ProTip: For me it’s always QSECOFR
After accepting the licence agreement specify which system to run the tool against. The tool will display the current release of the system and you will be given the option to select the target release.
Select the Check System for Upgrade task.
Input system name or IP address of the system to be checked, followed by and appropriate User ID and Password.
Select target release and the optional advanced install method (if applicable). In this example I am using image catalogs, so have checked the box for that as well.
ProTip: If you are still thinking about using Physical Media for an upgrade, I’d strongly suggest you think about using Image catalogs
Click the radio button to Run ALL checks. You can run ONLY high priority items, these are the ones that will prevent a successful upgrade. The custom options allows to run just one of several checks of your choice. This is useful if you want to run a particular check again.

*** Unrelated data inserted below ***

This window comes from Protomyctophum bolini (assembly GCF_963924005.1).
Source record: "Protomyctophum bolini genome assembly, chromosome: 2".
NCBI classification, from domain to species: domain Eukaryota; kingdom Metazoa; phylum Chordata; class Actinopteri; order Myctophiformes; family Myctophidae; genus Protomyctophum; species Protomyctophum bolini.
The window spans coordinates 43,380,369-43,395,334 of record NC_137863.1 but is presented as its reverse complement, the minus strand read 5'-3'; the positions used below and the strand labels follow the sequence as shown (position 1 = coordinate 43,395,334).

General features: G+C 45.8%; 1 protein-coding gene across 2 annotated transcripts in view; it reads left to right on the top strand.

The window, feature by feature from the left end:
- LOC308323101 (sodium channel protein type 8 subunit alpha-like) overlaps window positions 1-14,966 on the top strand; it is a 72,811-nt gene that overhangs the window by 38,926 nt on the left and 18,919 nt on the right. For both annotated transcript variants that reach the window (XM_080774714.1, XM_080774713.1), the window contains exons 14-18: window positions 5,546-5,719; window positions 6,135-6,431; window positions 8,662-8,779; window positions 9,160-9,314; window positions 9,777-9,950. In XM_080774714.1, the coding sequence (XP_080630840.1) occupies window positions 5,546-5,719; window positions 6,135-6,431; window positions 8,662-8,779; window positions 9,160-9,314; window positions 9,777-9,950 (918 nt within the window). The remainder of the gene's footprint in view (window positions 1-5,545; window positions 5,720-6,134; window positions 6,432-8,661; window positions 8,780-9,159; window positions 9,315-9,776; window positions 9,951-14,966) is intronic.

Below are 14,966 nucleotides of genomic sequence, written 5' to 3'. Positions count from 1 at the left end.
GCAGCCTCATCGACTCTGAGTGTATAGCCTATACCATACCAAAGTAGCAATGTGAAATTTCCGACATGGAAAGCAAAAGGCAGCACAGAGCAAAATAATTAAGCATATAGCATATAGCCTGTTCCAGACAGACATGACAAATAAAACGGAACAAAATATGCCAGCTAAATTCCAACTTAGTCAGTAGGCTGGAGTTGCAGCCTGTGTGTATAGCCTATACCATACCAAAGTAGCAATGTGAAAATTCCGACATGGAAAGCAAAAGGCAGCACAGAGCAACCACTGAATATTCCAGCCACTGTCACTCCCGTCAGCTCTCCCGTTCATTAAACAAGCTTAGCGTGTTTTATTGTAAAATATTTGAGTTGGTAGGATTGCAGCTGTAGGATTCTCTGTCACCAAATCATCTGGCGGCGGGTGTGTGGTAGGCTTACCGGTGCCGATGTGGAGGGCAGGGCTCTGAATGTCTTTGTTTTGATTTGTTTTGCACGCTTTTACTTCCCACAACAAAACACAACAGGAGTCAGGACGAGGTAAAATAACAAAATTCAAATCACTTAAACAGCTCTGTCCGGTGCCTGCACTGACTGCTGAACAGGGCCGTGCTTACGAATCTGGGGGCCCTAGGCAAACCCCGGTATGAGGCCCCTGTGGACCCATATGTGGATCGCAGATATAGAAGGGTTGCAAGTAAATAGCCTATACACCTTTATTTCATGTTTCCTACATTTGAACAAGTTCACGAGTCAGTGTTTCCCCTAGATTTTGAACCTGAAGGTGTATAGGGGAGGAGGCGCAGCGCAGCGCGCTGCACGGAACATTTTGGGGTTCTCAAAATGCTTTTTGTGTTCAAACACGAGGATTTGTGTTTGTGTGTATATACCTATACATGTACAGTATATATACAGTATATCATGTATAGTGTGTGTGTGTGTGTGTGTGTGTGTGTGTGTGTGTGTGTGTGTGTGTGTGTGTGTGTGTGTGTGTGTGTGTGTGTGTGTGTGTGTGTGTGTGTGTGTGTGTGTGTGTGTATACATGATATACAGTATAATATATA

ProTip: Run All Options every time, it generally only takes a few seconds more and it gives you a complete new Results of Checks report for your documentation.
Click “Next” to run the tool. Results of a sample run are displayed below
Looking at some of the system checks that can be run;
Allocate LIC space.
If you don’t do this prior to the upgrade there may not be enough allocated space to install the new LIC and the upgrade will fail. This is one of the prepare for install options from the go licpgm option 5 menu.
Acceptance of software agreements.
Before an upgrade it’s a system requirement that you accept the software agreements for the LIC and Operating System. Another one of the prepare for install options.
This check determines whether there any pre-requisite PTFs missing from your system. Ensure this shows as completed before upgrading.
This check determines whether IBM libraries other than QSYS, QSYS2 and QUSRSYS are in the system library list. It doesn’t make any changes but advises you of the libraries you should be removing. Remember to add them back in after the upgrade!
Permanently Apply PTF’s
All 5770-999 PTFs should be permanently applied before upgrading to a new release. Doing this prior to the upgrade will improve storage space and efficiency. This can be as simple as running apyptf licpgm(all) apy(perm) delayed(*yes) then an IPL.